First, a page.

While there is an increase in cloud adoption within the enterprises in South Africa, there is a shift in how these organisations are choosing to engage. This is according to Andrew Cruise, MD, Routed, a vendor neutral provider of cloud infrastructure.
“While the RightScale State of the Cloud report states that hybrid cloud is a dominant enterprise strategy, locally we are seeing the sector shifting from being ‘all-in’ with a hyperscaler or native cloud provider, to a more measured hybrid cloud approach with providers such as VMware,” says Cruise.
He says that a hybrid cloud strategy, defined by Routed as combination of owned infrastructure and public cloud, enables an organisation to diversify spend and skills, build resiliency and carefully select features and proficiencies depending on where a vendor’s strength lies. Doing this without any fear of the dreaded vendor lock-in.
“In line with this cloud-first strategy increase among the enterprise sector, we are seeing a need for a greater focus on establishing cloud Centres of Excellence. It is imperative that there are controls, tools and best practises available to help accelerate the use of cloud, while also trying to mitigate any costs or risks,” says Cruise.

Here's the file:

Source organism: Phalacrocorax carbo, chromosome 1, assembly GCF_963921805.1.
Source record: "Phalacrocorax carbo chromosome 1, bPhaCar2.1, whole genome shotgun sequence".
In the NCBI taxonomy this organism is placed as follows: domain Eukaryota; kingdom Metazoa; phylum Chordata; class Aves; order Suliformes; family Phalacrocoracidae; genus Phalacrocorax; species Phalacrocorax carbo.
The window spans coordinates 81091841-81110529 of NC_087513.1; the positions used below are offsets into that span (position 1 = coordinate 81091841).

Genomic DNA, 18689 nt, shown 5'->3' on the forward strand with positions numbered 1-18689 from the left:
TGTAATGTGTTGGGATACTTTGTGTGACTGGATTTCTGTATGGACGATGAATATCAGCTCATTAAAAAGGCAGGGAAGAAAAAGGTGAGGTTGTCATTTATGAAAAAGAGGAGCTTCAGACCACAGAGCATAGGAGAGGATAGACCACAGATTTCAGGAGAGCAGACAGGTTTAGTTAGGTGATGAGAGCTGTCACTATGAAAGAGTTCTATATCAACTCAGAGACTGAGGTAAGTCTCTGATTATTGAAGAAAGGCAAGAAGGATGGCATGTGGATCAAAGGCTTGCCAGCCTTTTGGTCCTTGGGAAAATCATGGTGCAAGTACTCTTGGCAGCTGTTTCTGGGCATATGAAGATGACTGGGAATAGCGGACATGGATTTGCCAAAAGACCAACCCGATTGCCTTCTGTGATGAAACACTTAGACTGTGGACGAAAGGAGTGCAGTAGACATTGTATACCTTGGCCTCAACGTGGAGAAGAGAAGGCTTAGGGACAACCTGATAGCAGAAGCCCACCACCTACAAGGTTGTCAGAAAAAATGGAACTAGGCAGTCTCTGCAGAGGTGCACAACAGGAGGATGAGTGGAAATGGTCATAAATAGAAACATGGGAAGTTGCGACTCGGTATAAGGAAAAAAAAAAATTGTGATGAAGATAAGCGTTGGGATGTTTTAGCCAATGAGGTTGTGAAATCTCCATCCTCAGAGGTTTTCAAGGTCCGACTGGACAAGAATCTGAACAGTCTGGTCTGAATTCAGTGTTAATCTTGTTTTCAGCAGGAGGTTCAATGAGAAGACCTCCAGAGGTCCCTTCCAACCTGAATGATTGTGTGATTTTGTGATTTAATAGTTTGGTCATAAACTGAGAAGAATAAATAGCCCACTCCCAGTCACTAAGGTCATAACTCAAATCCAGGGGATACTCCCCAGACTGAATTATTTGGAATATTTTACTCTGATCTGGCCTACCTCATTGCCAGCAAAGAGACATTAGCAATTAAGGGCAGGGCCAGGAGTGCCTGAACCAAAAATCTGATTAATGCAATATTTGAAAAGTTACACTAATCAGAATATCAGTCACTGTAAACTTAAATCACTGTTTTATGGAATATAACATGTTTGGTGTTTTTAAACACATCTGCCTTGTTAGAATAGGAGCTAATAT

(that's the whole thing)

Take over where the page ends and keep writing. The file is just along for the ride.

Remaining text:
It is here, he says, that South African Managed Service Providers (MSP) need to improve their focus and skills development: “The channel to support enterprise cloud migration and successful adoption is just not developed enough. There is a dire need for more highly skilled MSPs if we want cloud adoption to continue to grow.”
He says that globally, according to the Rightscale report, more than 66 percent of enterprise-sized organisations have formed central cloud teams with a further 21 percent planning one. The SME sector is less with 31 percent, however this is where MSPs could make a marked impact: “The local market is much smaller and thus our penetration rates would be different. But what it does show is that we need to address the development of a cloud-centric channel for all involved to succeed.”